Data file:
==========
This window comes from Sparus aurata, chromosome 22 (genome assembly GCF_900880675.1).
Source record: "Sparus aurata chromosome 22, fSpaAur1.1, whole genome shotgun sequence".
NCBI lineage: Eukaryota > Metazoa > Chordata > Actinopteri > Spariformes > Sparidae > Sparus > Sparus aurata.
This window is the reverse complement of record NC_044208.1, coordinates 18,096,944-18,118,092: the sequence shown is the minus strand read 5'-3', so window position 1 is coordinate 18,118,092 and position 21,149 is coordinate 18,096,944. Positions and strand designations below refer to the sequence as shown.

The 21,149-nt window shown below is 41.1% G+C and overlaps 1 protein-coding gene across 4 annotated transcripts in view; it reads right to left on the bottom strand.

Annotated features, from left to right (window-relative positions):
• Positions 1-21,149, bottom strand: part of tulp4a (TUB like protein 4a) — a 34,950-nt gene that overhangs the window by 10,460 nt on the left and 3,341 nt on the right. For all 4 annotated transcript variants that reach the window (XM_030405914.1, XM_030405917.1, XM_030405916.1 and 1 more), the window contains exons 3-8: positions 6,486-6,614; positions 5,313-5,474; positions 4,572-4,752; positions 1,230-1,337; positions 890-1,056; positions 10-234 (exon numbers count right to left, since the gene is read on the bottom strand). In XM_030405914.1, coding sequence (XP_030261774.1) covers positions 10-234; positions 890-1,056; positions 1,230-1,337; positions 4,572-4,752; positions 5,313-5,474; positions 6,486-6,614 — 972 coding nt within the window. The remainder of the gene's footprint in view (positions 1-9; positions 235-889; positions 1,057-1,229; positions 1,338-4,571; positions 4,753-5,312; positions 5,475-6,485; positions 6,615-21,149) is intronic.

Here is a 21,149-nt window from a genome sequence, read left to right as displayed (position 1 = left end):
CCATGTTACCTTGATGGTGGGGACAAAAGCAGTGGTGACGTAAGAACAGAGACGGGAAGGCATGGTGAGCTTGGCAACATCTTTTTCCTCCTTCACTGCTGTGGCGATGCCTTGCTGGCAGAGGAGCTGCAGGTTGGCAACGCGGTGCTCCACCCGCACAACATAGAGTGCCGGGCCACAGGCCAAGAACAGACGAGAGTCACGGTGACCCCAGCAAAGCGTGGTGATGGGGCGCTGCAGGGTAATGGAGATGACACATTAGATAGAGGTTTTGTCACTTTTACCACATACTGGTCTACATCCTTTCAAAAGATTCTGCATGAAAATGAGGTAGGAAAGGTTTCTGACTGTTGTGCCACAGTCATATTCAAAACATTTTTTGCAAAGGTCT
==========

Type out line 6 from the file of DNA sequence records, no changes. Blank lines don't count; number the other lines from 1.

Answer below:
Annotated features, from left to right (window-relative positions):